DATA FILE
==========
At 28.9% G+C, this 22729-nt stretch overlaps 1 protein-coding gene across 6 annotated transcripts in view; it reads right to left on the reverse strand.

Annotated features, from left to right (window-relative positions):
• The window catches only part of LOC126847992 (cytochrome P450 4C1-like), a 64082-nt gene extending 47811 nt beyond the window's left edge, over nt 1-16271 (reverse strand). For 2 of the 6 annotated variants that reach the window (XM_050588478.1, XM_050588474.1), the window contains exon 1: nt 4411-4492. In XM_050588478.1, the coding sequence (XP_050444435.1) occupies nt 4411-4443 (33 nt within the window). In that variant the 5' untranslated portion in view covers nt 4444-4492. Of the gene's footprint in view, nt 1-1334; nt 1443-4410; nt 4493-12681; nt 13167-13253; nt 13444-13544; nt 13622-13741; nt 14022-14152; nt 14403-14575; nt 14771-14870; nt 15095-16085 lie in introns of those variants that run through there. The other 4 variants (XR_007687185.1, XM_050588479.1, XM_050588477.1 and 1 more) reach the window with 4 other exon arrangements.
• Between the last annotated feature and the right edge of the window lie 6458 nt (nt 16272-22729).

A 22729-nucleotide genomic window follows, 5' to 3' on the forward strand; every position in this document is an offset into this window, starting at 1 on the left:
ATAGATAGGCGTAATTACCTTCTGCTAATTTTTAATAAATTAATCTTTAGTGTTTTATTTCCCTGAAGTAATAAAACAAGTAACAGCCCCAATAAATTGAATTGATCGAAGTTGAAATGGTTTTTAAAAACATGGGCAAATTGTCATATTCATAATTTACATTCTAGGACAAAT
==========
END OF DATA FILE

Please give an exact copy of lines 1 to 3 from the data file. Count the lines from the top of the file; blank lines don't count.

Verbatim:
At 28.9% G+C, this 22729-nt stretch overlaps 1 protein-coding gene across 6 annotated transcripts in view; it reads right to left on the reverse strand.

Annotated features, from left to right (window-relative positions):
• The window catches only part of LOC126847992 (cytochrome P450 4C1-like), a 64082-nt gene extending 47811 nt beyond the window's left edge, over nt 1-16271 (reverse strand). For 2 of the 6 annotated variants that reach the window (XM_050588478.1, XM_050588474.1), the window contains exon 1: nt 4411-4492. In XM_050588478.1, the coding sequence (XP_050444435.1) occupies nt 4411-4443 (33 nt within the window). In that variant the 5' untranslated portion in view covers nt 4444-4492. Of the gene's footprint in view, nt 1-1334; nt 1443-4410; nt 4493-12681; nt 13167-13253; nt 13444-13544; nt 13622-13741; nt 14022-14152; nt 14403-14575; nt 14771-14870; nt 15095-16085 lie in introns of those variants that run through there. The other 4 variants (XR_007687185.1, XM_050588479.1, XM_050588477.1 and 1 more) reach the window with 4 other exon arrangements.